A birthday cake, a bitter shouting match and a sour note at the endAs the Nepal Communist Party Secretariat reconvenes, there is no conciliation in sight as the conflict continues to be a battle of egos between the party chairs.
As the Nepal Communist Party Secretariat members sat for a meeting on Tuesday, they cut the cake—to mark General Secretary Bishnu Poudel’s birthday—ate it and immediately after, descended into a bitter shouting match.
Party chair and Prime Minister KP Sharma Oli opened the meeting, lashing out at other chair Pushpa Kamal Dahal and demanded that the latter withdraw his political document and apologise. Oli has dubbed Dahal’s document, presented at the November 13 Secretariat meeting, a “collection of indictments” stemming from the latter’s personal grudges and limitless frustration, guided by vested interests.
“As soon as the meeting started, Oli demanded that Dahal’s document be withdrawn with an apology,” a Secretariat member told the Post. “Except party General Secretary Bishnu Poudel, all other Secretariat members turned down Oli’s call.”
Dahal then, according to the member, interrupted charging Oli with playing factional politics.
“You [Oli] might be trying to incite us,” the member quoted Dahal as saying. “But we want an amicable solution and we want to reach a conclusion through discussions.”
Party insiders say reconciliation in the party is not possible anytime soon, as the two chairs appear to be in a hostile mode. The fight in the ruling party now has boiled down to a battle of egos between the two chairmen, according to them.
According to Secretariat members, Dahal is adamant about holding a discussion on his political paper, which Oli says deserves outright discarding.
The Dahal-Nepal faction says since political papers of both the chairs are formally with the Secretariat, discussions on them have already started.
“Majority of members are in favour of discussing the papers so discussion will continue,” said Narayan Kaji Shrestha, a Secretariat member and party spokesperson.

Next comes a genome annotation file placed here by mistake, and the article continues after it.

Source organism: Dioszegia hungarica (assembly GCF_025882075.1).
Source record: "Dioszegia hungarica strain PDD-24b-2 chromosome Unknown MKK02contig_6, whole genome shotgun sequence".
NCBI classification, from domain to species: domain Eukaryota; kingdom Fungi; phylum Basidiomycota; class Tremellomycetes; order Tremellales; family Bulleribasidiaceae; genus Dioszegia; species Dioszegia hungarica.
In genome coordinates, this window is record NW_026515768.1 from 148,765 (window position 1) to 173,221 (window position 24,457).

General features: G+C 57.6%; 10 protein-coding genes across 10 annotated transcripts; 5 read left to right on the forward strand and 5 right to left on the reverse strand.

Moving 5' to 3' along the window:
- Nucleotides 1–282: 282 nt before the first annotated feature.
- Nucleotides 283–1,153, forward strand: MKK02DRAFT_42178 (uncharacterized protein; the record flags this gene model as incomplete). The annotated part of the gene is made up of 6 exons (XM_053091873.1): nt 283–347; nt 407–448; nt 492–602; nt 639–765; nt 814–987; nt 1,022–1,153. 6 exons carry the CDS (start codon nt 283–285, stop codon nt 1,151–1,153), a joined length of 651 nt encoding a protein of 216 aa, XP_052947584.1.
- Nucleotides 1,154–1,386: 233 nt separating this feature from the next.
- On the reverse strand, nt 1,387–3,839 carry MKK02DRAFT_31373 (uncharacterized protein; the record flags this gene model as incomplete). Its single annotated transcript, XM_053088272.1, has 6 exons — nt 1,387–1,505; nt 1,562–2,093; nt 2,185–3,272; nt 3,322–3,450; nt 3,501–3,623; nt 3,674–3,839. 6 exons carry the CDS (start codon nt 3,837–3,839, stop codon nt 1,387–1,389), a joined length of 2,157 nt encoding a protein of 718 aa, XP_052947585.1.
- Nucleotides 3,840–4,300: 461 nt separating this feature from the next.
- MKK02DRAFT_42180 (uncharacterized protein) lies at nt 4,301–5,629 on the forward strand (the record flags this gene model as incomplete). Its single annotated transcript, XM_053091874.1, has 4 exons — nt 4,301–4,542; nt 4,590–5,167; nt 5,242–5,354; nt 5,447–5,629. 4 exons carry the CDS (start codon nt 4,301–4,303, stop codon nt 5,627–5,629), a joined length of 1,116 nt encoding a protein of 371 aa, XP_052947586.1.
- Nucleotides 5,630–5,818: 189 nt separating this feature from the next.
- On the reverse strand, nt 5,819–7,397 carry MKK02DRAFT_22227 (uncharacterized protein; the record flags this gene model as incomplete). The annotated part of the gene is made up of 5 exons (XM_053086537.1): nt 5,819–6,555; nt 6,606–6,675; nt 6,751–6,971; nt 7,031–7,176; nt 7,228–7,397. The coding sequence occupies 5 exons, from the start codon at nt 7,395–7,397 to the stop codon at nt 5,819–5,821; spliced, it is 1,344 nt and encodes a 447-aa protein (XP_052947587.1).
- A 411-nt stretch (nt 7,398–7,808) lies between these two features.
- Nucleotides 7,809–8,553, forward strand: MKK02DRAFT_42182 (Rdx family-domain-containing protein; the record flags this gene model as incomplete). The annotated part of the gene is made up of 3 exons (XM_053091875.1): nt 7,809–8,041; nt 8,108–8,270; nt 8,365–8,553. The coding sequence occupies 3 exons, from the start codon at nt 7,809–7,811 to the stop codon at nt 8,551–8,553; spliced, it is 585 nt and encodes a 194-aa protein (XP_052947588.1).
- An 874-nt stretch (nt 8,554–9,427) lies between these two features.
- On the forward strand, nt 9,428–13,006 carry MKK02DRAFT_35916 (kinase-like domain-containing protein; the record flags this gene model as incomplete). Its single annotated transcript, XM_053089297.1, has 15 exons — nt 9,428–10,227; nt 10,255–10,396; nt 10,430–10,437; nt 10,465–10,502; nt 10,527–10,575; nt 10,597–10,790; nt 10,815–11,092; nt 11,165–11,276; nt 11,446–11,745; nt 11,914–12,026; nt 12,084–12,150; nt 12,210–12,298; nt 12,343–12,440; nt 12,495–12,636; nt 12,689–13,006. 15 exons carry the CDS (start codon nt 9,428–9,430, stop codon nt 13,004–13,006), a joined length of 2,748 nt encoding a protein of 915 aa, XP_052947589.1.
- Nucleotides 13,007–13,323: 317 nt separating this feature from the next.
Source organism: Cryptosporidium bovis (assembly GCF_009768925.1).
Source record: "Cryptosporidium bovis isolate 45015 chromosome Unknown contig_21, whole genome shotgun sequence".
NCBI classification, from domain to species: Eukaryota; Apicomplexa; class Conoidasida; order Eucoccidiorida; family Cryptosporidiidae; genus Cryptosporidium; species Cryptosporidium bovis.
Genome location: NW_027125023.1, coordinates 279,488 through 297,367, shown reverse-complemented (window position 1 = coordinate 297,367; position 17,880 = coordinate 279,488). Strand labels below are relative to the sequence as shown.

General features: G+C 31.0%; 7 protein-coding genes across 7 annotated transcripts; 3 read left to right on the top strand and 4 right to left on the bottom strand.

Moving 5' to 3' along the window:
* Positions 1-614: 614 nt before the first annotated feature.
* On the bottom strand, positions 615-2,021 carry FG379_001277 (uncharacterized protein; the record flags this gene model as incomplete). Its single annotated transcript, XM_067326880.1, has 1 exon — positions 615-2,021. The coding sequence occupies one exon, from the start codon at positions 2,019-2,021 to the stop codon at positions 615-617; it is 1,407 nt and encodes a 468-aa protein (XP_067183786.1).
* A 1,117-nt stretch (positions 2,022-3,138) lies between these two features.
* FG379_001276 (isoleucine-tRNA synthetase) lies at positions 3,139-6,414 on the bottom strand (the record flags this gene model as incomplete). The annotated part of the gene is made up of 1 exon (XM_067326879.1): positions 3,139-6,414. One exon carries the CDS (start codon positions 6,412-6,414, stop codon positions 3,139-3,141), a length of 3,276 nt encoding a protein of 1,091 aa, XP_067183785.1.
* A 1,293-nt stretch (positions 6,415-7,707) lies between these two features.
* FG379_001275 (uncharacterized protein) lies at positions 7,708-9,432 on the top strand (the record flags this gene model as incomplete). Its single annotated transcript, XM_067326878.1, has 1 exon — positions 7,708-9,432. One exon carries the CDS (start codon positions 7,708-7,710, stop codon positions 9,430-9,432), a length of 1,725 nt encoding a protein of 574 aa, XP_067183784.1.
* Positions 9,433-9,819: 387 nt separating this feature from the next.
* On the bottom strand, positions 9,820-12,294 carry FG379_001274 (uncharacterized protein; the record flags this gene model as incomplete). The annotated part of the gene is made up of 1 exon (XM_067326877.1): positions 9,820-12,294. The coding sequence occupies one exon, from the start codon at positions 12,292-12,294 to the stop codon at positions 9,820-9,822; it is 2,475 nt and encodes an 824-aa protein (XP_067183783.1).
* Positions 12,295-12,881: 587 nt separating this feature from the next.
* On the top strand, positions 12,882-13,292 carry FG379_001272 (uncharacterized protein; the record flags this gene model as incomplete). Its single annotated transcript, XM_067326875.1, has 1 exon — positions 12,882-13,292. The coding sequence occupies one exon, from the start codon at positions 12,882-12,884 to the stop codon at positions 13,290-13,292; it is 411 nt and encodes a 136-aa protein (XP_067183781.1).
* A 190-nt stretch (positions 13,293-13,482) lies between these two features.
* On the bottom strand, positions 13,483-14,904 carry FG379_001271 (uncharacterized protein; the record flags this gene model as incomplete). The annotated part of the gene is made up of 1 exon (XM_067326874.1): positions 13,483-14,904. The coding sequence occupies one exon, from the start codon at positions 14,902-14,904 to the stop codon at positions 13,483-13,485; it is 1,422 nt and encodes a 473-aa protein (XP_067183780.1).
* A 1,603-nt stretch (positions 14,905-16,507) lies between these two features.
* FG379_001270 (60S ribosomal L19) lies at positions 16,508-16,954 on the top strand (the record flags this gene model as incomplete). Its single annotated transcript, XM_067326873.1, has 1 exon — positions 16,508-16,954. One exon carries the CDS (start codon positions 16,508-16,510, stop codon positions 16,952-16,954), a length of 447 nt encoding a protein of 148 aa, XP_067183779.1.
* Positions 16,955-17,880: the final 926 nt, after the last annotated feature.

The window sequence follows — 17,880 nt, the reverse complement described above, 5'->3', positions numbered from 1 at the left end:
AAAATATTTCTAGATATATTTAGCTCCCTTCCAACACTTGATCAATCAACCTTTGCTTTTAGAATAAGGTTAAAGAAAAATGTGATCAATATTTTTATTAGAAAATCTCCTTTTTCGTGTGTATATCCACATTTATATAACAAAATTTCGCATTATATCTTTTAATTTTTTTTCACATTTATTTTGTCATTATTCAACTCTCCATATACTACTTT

Dahal has demanded that whether his document should be discussed by the Secretariat or not should be decided by the meeting. But Oli appears to be dead against letting the Secretariat discuss Dahal’s paper.
According to a Secretariat member, who is on Dahal’s side, even Ishwar Pokhrel, who is close to Oli, said that discussions on the proposal cannot be blocked.
“[Ram Bahadur] Thapa was of the view that since the document has already entered the Secretariat, the committee must discuss it,” the member told the Post.
The nine-member Secretariat is vertically divided, with Dahal having the majority.
Senior leaders Madhav Kumar Nepal and Jhala Nath Khanal, party vice-chair Bamdev Gautam and Shrestha are on Dahal’s side.
Poudel and Pokhrel are clearly on Oli’s side. Thapa, who is described by party members as a fence-sitter, so far has remained with Oli.
During the Maoist “people’s war”, Thapa and Dahal used to be comrades in arms. Though Thapa had parted ways with the Maoist party in 2012, he returned to Dahal’s fold in 2016. He is currently home minister in the Oli Cabinet.
The next meeting has been scheduled for 1pm Wednesday. Oli, however, is not keen on attending the meeting. This could put the Standing Committee meeting, which is scheduled for Thursday, into limbo.
“Oli has said he cannot attend the meeting as he has pressing issues to deal with,” said Subas Nembang, a Standing Committee member and Oli’s close confidante. “I don’t think the Standing Committee meeting scheduled for Thursday can happen, as we are yet to start preparations for the same.”
Insiders say Oli has been trying to avoid the Secretariat meeting as he fears any decision against him on the majority basis. Multiple leaders over the past few days have told the Post that the Dahal-Nepal faction will not hesitate to get a decision endorsed if Oli refuses to follow the party system.
The Dahal-Nepal faction has been piling pressure on Oli to step down.
Oli had agreed for a Secretariat meeting on November 13 only after multiple requests by the Dahal-Nepal faction, at least two informal meetings of the Secretariat and his meeting with the President.
But for Oli, known as a master politician, Dahal’s political document was a godsend, as he used that as a tool to divert his opponents from whatever they were aiming at.
At the November 18 meeting, Oli said the charges against him were so serious that if proven, he should not continue as party chair and prime minister. “If the accuser [Dahal] cannot back his charges with evidence, he should step down [as executive chair],” said Oli.
At the November 28 meeting, Oli went on the offensive in his 38-point rebuttal to Dahal.
Wednesday’s Secretariat and Thursday’s Standing Committee meetings are now uncertain.
Shrestha, the party spokesperson, told reporters after Tuesday’s meeting that the party has not discussed anything regarding changing the date for the Standing Committee meeting.
According to Shrestha, the ultimate goal is resolving the crisis the party is currently facing.
“We have not discussed whether to discuss the proposals by the two chairs separately or whether there should be a joint proposal,” said Shrestha. “Leaders are of the view that formal and informal discussions should continue and they have started.”
A leader present in the meeting said Oli had proposed holding the next meeting after 10 to 15 days so that informal discussions could be held in between.
“But members did not agree, saying both formal and informal discussions should continue simultaneously,” said the leader. “Oli then walked out, saying there is no meaning of such meetings.”